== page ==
Day trip from Rome to Florence: how to spend 24 hours in Florence
Take the fast train from Rome and you can arrive in Florence in just over an hour, ideal for a weekend getaway or even an energetic day trip from Rome. As the birthplace of the Renaissance, Florence is packed with art, architecture and historic monuments to admire but is compact enough to retain its easygoing charm, and most sights can be reached on foot. You won’t discover all of Florence’s treasures in just one visit so a return trip is a must, but here’s a few ideas on how to spend one day in Florence.
How to plan the perfect day trip to Florence from Rome
Can you really see Florence in one day? Most definitely not. We always suggest travellers to spend at least three days in Florence but we also know that many of you are short on time. Plus, one day is more than enough to fall in love with the capital of the Renaissance. And 24 hours in Florence is better than zero hours in Florence. Just remember that as in everything, when you’re short on time planning is essential. So we’re here with some great insights on how to plan your day trip from Rome to Florence.
Our first rule is to plan ahead. You already have limited time in Firenze, you don’t want to be spending it planning your itinerary or waiting in line to purchase tickets to museums. So check out train schedules from Rome to Florence, purchase your fast train tickets and plan your day. We suggest you arrive to Firenze early morning so you have the whole day to enjoy it and depart in the evening. Below we’ve listed a few of the top Florence attractions, pick a few that you really want to see, purchase your skip-the-line tickets and get ready to enjoy this Tuscan gem!
How to buy fast train tickets to Florence
The first thing that people ask when planning a trip to Florence is “how far is Rome from Florence, anyway?” Lucky for us, it’s just 260km away, meaning that if you take the high speed train from Rome to Florence, in just 1 hour and 30 minutes you’ll have arrived to destination. You could also drive to Florence but we suggest taking the train for two reasons: it’s faster and Italy’s railway network is great, with trains running often and on time.
So where should you purchase your tickets and which train station should you use? Since Italy has central train stations, make sure to get the train from Roma Termini Station (Rome’s central train station) to the Firenze Santa Maria Novella Station. Fast trains depart every 20 to 30 minutes every day from approximately 6am to 9pm, so you have plenty of options! As you can find discounted tickets if you plan ahead, we recommend purchasing your tickets in advance.
There are two companies that operate high speed trains in Italy: Trenitalia and Italo. While Italo is known for offering lower rates on train tickets, it actually depends on how far in advance you purchase your tickets. In any case, both websites are easy to use. Italo only offers high-speed train solutions. While if you book through Trenitalia, the high speed trains are called the “Frecce” and you should take the Frecciarossa or the Frecciargento for a roundtrip from Rome to Florence. Don’t take the Regional or Intercity trains as they can take much longer due to the many stops and slower speed.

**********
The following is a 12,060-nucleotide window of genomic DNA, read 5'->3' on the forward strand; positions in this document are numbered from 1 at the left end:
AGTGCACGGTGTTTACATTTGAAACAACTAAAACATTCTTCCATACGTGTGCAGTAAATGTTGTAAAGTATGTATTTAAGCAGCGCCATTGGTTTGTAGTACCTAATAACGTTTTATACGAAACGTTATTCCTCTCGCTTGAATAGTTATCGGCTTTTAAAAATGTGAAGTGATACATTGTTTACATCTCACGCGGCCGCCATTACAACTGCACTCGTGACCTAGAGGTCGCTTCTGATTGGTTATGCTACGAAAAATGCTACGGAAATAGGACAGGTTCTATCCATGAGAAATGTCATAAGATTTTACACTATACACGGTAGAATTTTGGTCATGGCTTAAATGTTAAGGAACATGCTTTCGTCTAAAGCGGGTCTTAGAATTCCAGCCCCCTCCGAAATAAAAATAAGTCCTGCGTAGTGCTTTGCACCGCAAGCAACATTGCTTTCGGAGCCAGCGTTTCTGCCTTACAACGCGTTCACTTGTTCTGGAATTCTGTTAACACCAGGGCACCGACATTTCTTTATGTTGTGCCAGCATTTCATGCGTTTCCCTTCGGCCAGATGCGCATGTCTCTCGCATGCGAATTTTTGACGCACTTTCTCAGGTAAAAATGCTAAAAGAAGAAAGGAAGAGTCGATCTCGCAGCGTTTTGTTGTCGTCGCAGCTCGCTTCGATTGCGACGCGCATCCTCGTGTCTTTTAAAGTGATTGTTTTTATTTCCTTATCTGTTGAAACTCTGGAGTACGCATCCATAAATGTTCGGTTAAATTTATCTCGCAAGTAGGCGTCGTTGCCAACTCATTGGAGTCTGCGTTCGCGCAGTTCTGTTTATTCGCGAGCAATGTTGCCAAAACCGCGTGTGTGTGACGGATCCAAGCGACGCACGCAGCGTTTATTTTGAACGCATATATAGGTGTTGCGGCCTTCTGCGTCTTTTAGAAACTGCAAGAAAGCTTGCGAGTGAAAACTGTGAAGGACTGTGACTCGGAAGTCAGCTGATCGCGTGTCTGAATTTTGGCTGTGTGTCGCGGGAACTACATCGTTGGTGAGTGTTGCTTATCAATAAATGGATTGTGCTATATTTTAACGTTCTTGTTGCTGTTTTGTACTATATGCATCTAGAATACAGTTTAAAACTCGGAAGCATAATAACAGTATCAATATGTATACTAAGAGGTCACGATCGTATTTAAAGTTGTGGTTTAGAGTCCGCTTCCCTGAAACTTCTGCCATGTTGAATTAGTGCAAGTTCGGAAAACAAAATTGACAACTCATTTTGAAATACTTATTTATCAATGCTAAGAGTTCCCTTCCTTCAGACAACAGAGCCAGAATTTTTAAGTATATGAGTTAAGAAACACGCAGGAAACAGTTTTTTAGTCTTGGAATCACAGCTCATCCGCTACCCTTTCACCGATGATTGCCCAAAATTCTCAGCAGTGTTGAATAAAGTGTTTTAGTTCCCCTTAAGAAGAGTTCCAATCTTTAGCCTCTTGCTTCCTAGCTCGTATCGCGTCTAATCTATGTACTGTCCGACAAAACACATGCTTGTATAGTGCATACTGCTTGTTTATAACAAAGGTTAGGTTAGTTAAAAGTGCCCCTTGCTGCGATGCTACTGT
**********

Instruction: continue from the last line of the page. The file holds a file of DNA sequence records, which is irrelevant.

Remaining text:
To book your train tickets from Rome to Florence, you can book them directly online on Trenitalia or Italo or here or you can purchase them directly on the day of travel at the train station at the kiosks. We urge you to book in advance as you may find discounted tickets and more seat availability.
What to do on a day trip to Florence from Rome
One of the plus sides of spending a day in Florence is that everything is almost walking distance. So we’ve taken the liberty of giving you a list of the top attractions in Florence, so that you can pick the ones you’d like to visit! Don’t forget to stop by for a lunch break at Mercato Centrale, the San Lorenzo Market, the Antico Vinaio or La Prosciutteria!
The Santa Maria del Fiore Cathedral
Santa Maria del Fiore is an imposing Gothic-style church built on the site where the ancient cathedral of Florence once stood, the Church of Santa Reparata, whose remains are visible in the crypt. It is one of the most famous cathedrals in the world. But what really gets people is the astonishing dome of the cathedral, which from 1431 till 1888 was the largest dome in the world! People are still asking how architect Filippo Brunelleschi managed to built it. If you want to get one of the most beautiful views in Florence, climb up the dome but make sure to get your priority entrance ticket instead of waiting for over 2 hours in line!
Piazza della Signoria
The beauty of Florence is that in a few steps you move between one monument and another. Footsteps from Piazza del Duomo we find ourselves in Piazza della Signoria, the center of Florence’s political power since the 14th century. Rich in history, this is where you’ll find the famous Palazzo Vecchio and the Loggia dei Lanzi. Michelangelo’s David (now in the Accademia Gallery) was placed in front of the Palazzo Vecchio to commemorate the power of the Republic of Florence which contrasted that of the Medici family. Opposite was the Hercules and Cacus statue by Bandinelli, which celebrated the physical power of the family. Next to Palazzo Vecchio is the Neptune fountain which recalls the ambitions of the Medici family in the maritime sector.